Knowledge of a system does not degrade the security of said system.

      Open up your binary if you want to make claims about backdoors. Want me to trust you? Let me see what's under the hood.

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    11. But they do use open crypto. That's the important part, isn't it? Besides, being open doesn't guarantee a thing. There was a critical vulnerability in the Linux kernel for 8 years before it was found. Not exactly obscure code.

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    12. The algorithms are open, the implementation (in the binary) is not. You are far more likely to find errors in crypto in the implementation as opposed to the algorithm.

      The implementation is also the part accused (by some) of being backdoord in various applications.

      The Linux Kernel vuln isn't really relevant. Because Linux is open source it's allowed people to go in and discover vulnerabilities like that, improve security, etc.

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    13. To Amber, and other LastPass employees who may be reading, I think there is absolutely a discussion to be had here:

      You should reach out to the security community and ask them how to approach this. There are many people who have taken the open source route, there are many people who would love to help you make the transition to an open system.

      I'm not even super FLOSS-y, I'm fine with closed code. But this is one of those programs that really should be open.

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    14. Stop lecturing. It works and it's free,unless you upgrade to premium. In an ideal world Last Pass would have created an individualized program that meets everyone's specific needs and is everything to everyone.

      It works, and there is no such thing as an absolute guarantee in life. The internet only has as much information as you allow it to have. Put less out there, and you'll have less to worry about.

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    15. Open source would create back doors. Nothing wrong with the software as it is.

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    16. I agree that having the binary components (and maybe the whole LP platform) open source would be great, most companies aren't happy to just dump source code for public viewing - it becomes a responsibility, someone has to check bug reports, maybe look over pull requests, and of course it would be a significant target if there were any vulnerabilities because of the nature of LastPass. I did audit the Linux binary component and did not find any unusual behavior from it, and indeed LP works fine without it, but I'm not an expert.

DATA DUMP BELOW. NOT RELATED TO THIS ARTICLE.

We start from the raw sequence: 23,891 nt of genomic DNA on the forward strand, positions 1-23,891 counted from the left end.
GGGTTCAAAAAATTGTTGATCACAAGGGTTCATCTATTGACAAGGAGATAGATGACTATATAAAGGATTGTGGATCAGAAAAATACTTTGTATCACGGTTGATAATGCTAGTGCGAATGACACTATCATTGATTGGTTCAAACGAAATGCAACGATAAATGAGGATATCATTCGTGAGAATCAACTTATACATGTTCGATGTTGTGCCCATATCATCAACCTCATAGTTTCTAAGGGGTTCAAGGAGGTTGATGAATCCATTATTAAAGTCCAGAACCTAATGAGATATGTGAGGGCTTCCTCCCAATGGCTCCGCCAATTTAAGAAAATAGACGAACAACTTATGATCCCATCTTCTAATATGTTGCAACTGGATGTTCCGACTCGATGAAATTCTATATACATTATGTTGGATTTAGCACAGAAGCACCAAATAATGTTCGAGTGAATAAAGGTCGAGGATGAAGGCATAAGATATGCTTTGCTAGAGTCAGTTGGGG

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    17. Open Source != Licence to copy. They could make the source open *and* at the same time not allow copies to be used for any commercial or competing purposes

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    18. If you must have open source, go to a service that is! LastPass is doing a great job and I'm not just happy with it, I trust the people providing the service. Go get your own sandbox if you want to play that way.

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    19. I'd love to open source all that is LastPass - I'd just need a way to ensure I wasn't destroying jobs and much of the value we've created in the process. The only viable way I could come with was doing a record breaking kickstarter where if it's reached we'll commit to open source forever. If nothing else it would let people put money behind their desire for this to be fully open source.

      It seems highly unlikely that we could reach such a goal without millions of people committing money to it, so I'll cover the reasons why I see it as unnecessary:

      1) LastPass is open source primarily -- Firefox, Chrome, Safari, Opera and Maxthon extensions can all be utilized 'binary free' and are open source. If you wanted you can utilize these exclusively and only log-in from them. Disable updates and you're using _only_ open source and you could audit it and continue to use it forever, safely.

      2) We use only open source crypto which you could audit separately. In our binaries we utilize Crypto++
      http://www.cryptopp.com/ or openSSL in some phone binaries. Attacking us for not utilizing open source encryption doesn't make sense.

      3) Open source doesn't mean you can stop trusting people -- are you reading every patch, are you auditing the source, are you compiling the source? Are you packaging the binaries, are you signing your own binaries? If you said no to any of those you're trusting people involved with doing those things for you, just like you're trusting LastPass.

      4) Open sourcing everything has issues for us as a viable business. I don't want to send the 27 people who work for LastPass home because we've open sourced our product. Our competitors have utilized all that is open against us, opening more source more will only increase the copying we've seen.

      - Joe Siegrist CEO LastPass

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    20. Hey Joe,

      I really really appreciate this response. Thank you. I'm going to respond to each point individually.

      1)